North Korea warns the US allowing South Korea to build more powerful missiles could lead to an "acute and instable situation" on the Korean Peninsula.
It is North Korea's first response to the May 21 summit between the leaders of the US and South Korea, during which the US ended decades-long restrictions that capped South Korea's missile development and allowed its ally to develop weapons with unlimited ranges.
According to the Korean Central News Agency, international affairs critic Kim Myong Chol said: "The termination step is a stark reminder of the US hostile policy toward (North Korea) and its shameful double-dealing.
"The US is mistaken, however. It is a serious blunder for it to pressurise (North Korea) by creating asymmetric imbalance in and around the Korean peninsula as this may lead to the acute and instable situation on the Korean peninsula now technically at war."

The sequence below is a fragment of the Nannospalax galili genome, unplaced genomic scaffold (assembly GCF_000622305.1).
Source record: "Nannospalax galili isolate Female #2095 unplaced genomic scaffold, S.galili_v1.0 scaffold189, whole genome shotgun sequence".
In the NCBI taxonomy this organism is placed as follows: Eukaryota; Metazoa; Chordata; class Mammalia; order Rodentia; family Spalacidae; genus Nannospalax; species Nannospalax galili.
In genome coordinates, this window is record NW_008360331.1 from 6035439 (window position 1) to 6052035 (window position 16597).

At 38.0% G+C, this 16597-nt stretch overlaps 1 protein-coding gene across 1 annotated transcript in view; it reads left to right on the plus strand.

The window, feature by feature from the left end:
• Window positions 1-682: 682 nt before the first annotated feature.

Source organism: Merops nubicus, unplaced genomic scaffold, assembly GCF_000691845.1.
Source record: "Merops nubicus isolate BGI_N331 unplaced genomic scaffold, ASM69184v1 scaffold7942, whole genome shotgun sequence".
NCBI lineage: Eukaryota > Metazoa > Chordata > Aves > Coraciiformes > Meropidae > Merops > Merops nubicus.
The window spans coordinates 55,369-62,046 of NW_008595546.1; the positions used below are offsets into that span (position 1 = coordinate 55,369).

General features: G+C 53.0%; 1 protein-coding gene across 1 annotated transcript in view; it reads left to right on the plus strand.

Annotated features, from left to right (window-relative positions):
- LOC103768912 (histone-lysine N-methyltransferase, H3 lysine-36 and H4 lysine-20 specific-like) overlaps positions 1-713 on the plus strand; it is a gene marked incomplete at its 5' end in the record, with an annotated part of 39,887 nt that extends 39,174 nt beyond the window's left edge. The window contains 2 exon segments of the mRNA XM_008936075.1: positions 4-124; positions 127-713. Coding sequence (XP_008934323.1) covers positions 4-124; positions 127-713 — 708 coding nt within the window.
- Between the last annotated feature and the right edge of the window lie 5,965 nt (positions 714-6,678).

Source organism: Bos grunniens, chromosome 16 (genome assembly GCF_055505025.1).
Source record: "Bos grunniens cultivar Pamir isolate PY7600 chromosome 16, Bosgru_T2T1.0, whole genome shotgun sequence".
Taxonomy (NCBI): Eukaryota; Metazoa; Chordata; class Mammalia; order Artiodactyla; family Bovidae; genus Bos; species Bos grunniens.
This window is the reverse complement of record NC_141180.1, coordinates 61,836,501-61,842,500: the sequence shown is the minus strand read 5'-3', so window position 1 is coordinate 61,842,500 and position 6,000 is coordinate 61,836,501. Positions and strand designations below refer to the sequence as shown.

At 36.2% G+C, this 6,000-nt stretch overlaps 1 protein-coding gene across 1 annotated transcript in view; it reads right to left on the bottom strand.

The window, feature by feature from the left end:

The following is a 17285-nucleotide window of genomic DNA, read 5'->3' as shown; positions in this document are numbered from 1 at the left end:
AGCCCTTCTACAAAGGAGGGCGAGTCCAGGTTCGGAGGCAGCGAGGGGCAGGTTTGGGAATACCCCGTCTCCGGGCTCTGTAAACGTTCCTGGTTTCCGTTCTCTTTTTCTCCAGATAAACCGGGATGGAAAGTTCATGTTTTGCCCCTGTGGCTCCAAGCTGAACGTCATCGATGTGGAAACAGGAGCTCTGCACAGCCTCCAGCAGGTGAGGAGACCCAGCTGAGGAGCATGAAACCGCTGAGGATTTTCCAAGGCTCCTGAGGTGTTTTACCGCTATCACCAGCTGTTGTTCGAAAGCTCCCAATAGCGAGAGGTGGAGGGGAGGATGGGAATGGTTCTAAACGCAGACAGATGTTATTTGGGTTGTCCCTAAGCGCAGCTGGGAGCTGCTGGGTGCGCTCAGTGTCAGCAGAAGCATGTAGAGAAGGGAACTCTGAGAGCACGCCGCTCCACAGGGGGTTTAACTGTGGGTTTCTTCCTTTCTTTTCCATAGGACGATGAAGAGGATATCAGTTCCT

The US had previously barred South Korea from developing a missile with a range of longer than 800 kilometres out of concerns about a regional arms race.
The range is enough for a South Korean weapon to strike all of North Korea but is short of hitting other neighbours like China and Japan.
Some South Korean observers hailed the end of the restrictions as restoring military sovereignty, but others suspected the US intent was to boost its ally's military capability amid a rivalry with China.
The North Korean reaction comes as the Biden administration shapes a new approach on North Korea amid long-dormant talks over the North's nuclear program.
During their summit, Biden and South Korean President Moon Jae-in said the US review "takes a calibrated and practical approach that is open to and will explore diplomacy" with North Korea.